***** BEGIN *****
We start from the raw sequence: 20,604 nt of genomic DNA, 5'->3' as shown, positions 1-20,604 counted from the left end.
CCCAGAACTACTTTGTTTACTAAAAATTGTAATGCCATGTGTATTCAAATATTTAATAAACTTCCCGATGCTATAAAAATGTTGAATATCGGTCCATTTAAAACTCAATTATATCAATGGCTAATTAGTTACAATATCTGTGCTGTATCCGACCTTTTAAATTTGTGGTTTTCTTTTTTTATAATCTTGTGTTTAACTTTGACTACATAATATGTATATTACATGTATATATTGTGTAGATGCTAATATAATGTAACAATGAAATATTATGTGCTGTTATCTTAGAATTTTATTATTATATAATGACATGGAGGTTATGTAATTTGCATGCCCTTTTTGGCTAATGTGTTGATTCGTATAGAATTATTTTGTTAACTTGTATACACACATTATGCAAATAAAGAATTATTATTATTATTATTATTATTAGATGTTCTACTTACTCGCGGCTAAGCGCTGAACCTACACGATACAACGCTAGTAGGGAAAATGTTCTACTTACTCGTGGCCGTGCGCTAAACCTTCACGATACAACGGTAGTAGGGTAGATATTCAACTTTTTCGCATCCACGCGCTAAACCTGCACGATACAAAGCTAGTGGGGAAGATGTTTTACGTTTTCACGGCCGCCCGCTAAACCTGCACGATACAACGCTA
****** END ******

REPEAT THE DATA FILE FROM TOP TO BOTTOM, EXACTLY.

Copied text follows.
We start from the raw sequence: 20,604 nt of genomic DNA, 5'->3' as shown, positions 1-20,604 counted from the left end.
CCCAGAACTACTTTGTTTACTAAAAATTGTAATGCCATGTGTATTCAAATATTTAATAAACTTCCCGATGCTATAAAAATGTTGAATATCGGTCCATTTAAAACTCAATTATATCAATGGCTAATTAGTTACAATATCTGTGCTGTATCCGACCTTTTAAATTTGTGGTTTTCTTTTTTTATAATCTTGTGTTTAACTTTGACTACATAATATGTATATTACATGTATATATTGTGTAGATGCTAATATAATGTAACAATGAAATATTATGTGCTGTTATCTTAGAATTTTATTATTATATAATGACATGGAGGTTATGTAATTTGCATGCCCTTTTTGGCTAATGTGTTGATTCGTATAGAATTATTTTGTTAACTTGTATACACACATTATGCAAATAAAGAATTATTATTATTATTATTATTATTAGATGTTCTACTTACTCGCGGCTAAGCGCTGAACCTACACGATACAACGCTAGTAGGGAAAATGTTCTACTTACTCGTGGCCGTGCGCTAAACCTTCACGATACAACGGTAGTAGGGTAGATATTCAACTTTTTCGCATCCACGCGCTAAACCTGCACGATACAAAGCTAGTGGGGAAGATGTTTTACGTTTTCACGGCCGCCCGCTAAACCTGCACGATACAACGCTA